The Tour de France has its king of the mountains but Wales Rally GB showcases the king of the valleys. For the second year in a row that title went to Ford’s Jari-Matti Latvala, a man who has all but forgotten what it feels like to sip champagne atop the podium considering his last win in the championship came seven months back on the frozen tracks of Sweden. For the Finn and his team, that success must have seemed like a millennium ago. The longer you wait for something the better it feels, so it isn’t hard to imagine the sense of relief in the Ford garage when Latvala finally crossed the line on Sunday, bringing to an end one of the longest barren runs in the manufacturer’s recent WRC history.
In truth, the seas were surprisingly calm for the Ford number one to negotiate all weekend. After the usual lead-swapping on the opening few stages, Latvala hit the front on stage three and gradually built on that advantage, leaving the rest of the field to scrap it out for the minor places behind him. His eventual victory margin of 27.8 seconds was pleasingly comfortable.
One man who had a less than comfortable time in Wales was eight times world champion Sebastien Loeb. Whilst Latvala was savouring the sweet bubbly for the first time in months, the Frenchman found himself in the equally unfamiliar position of second, ending his remarkable run of victories stretching back to round five in Argentina. In fact, the Citroën ace was pushed to his absolute limits just to secure second place, after one of the tightest and most titanic battles of the year with Ford’s Petter Solberg. Solberg went in to the final stage with a miniscule 0.1 second advantage, on a day when the pair had switched positions three times, but he couldn’t prevent the Frenchman from sneaking past at the death and afterwards regretted not making it a Ford one-two. After three days of rallying, the duo were separated by just 0.9 seconds. That is WRC at its best.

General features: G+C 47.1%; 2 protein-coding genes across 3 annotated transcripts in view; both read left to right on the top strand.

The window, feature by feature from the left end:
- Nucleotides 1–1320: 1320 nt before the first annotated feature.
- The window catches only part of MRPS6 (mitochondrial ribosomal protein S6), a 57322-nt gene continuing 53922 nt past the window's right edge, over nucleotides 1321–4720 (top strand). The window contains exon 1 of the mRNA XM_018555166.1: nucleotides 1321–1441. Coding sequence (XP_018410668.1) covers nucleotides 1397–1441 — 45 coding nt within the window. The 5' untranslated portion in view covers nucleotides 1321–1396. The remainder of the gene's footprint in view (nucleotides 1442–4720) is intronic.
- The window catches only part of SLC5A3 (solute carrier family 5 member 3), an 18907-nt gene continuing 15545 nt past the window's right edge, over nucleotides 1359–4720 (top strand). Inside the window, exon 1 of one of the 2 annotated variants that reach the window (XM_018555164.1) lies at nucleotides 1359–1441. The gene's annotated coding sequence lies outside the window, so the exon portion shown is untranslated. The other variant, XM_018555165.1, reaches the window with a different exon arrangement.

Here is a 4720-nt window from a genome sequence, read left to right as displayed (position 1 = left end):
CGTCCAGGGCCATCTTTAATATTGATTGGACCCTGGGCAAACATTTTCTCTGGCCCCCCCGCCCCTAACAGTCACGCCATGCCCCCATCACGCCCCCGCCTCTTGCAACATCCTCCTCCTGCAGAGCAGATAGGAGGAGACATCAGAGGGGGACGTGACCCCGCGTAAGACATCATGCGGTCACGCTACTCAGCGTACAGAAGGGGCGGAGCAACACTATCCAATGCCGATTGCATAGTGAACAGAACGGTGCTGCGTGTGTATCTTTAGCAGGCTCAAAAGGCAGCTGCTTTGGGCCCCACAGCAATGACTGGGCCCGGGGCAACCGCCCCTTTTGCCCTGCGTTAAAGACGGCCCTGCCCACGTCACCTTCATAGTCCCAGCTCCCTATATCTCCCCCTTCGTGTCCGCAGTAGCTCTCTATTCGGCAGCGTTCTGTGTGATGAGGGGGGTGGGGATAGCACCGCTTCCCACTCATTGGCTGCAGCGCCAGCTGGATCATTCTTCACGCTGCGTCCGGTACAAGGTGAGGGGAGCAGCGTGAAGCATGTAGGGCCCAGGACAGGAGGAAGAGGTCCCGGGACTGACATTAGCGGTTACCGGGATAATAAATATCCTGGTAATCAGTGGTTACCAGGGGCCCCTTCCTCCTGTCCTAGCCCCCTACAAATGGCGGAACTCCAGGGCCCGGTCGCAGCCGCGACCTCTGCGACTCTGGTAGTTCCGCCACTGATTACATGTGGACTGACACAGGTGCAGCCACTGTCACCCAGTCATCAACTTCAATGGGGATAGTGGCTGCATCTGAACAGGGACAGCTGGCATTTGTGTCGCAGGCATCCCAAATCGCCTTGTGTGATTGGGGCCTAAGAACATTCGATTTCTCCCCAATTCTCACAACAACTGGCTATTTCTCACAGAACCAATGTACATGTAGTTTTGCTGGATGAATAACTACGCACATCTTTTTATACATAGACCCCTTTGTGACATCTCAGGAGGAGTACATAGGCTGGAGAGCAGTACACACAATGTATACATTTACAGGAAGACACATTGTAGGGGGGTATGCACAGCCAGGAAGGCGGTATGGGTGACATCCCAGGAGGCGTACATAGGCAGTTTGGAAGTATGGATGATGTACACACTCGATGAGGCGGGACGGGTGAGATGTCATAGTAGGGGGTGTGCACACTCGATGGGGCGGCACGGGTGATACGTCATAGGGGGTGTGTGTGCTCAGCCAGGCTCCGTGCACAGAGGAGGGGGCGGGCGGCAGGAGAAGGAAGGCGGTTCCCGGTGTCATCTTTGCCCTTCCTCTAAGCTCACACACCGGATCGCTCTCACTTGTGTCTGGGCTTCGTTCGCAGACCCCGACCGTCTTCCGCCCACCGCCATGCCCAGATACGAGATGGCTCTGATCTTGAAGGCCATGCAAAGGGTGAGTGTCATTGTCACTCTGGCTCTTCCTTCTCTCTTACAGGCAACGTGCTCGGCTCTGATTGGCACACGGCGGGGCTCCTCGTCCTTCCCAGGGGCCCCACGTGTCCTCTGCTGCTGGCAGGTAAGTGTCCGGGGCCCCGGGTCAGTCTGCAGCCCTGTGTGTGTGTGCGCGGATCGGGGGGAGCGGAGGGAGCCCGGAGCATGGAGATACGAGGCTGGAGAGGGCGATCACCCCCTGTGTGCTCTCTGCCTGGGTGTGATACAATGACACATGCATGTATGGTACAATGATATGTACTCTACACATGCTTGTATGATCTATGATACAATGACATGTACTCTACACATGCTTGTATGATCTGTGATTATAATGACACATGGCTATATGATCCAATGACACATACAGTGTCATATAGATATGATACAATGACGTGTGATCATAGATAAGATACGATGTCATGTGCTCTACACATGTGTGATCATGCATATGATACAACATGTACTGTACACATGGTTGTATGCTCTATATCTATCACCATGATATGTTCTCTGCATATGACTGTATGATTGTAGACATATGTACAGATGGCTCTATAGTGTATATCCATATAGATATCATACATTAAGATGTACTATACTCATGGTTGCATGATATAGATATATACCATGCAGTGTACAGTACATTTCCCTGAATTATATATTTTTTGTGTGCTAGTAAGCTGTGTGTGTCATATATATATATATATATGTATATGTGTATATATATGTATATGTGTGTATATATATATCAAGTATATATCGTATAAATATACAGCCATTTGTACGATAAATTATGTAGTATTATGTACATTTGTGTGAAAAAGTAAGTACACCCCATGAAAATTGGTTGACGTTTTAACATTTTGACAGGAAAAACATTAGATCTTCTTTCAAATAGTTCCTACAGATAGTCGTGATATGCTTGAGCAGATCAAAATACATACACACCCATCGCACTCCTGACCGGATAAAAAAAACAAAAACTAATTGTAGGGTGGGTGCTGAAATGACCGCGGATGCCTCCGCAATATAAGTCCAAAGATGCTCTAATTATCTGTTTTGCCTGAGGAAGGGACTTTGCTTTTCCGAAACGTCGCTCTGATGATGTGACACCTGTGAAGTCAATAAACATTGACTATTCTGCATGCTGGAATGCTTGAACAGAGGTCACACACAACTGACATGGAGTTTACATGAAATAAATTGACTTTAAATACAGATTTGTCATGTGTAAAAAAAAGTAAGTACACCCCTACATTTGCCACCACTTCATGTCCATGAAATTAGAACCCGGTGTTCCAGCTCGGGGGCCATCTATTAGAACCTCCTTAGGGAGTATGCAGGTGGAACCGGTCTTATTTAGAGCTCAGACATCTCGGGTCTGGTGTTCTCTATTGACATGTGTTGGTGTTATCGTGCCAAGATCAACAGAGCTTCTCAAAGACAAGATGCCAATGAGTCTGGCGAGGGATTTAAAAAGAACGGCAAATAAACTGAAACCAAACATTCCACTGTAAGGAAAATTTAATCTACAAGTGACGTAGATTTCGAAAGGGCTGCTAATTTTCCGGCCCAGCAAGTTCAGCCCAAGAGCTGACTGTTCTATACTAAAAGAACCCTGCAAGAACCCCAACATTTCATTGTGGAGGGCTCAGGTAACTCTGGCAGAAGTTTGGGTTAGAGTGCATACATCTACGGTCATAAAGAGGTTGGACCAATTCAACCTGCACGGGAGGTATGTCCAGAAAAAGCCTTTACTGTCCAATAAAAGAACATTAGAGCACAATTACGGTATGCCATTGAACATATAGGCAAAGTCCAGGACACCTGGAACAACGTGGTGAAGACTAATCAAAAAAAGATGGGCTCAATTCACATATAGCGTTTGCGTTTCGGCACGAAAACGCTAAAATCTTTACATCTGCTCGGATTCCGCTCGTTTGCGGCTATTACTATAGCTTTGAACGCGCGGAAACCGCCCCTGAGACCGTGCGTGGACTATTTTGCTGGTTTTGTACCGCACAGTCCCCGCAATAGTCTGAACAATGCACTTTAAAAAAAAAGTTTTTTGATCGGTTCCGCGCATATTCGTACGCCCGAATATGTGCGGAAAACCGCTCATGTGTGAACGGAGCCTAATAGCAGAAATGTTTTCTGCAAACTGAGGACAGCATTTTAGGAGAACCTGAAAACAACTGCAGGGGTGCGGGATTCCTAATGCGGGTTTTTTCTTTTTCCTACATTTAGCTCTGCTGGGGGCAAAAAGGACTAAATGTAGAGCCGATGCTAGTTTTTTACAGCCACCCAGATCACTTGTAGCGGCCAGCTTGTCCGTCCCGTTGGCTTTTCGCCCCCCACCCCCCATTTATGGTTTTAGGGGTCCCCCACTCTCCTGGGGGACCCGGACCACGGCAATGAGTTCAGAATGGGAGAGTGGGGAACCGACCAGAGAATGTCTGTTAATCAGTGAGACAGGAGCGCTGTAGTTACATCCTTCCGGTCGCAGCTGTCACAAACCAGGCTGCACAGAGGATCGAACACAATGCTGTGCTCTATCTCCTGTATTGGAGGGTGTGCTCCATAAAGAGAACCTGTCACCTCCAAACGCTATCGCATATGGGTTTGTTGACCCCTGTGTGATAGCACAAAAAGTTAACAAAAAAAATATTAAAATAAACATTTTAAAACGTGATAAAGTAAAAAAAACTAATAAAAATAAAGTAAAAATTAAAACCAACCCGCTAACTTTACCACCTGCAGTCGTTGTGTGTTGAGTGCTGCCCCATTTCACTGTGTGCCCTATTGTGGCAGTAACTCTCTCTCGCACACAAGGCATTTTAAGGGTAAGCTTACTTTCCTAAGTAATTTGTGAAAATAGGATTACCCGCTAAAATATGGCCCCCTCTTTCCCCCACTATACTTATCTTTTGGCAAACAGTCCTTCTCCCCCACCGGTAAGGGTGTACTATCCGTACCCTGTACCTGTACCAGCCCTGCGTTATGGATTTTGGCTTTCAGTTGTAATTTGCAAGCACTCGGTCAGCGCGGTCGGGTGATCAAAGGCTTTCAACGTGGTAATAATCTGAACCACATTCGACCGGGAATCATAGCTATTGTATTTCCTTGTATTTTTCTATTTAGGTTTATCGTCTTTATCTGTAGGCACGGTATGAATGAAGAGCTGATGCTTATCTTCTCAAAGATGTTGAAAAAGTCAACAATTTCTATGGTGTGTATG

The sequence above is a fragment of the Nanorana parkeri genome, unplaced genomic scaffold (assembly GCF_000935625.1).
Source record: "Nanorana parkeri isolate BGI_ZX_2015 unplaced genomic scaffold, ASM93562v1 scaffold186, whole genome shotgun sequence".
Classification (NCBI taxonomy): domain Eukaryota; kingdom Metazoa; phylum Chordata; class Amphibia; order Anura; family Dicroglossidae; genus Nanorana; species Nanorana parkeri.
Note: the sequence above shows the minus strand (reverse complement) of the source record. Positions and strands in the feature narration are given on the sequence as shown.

Loeb’s teammate Mikko Hirvonen suffered another frustrating rally and only had a Power Stage win to make up for a disappointing fifth overall. Ahead of him was the ever improving Mads Østberg who survived a late scare when his engine developed a misfire to come home in fourth. Citroën youngster Thierry Neuville negotiated his first Rally GB without incident to finish seventh.
So, on the face of it Ford have finally managed to get one over on their biggest rivals at Wales Rally GB, a very good day at the office. Or is it? Scratch under the surface and things seem very different indeed. The battle for second place was more significant than it first appeared, as Solberg was the only Ford man capable of hauling in Loeb before the rally started. Those five extra points for the eight times world champion take him to 219 and mean that he is now beyond the reach of both Fords in the championship race. Moreover, despite a poor showing, Hirvonen’s three bonus points won on the Power Stage mean that he is now the only man still in touch with the championship leader, although the 61 point deficit is beginning to look unbridgeable.
Ford might have won the battle of Britain but in reality this will be remembered as the rally where the war was lost.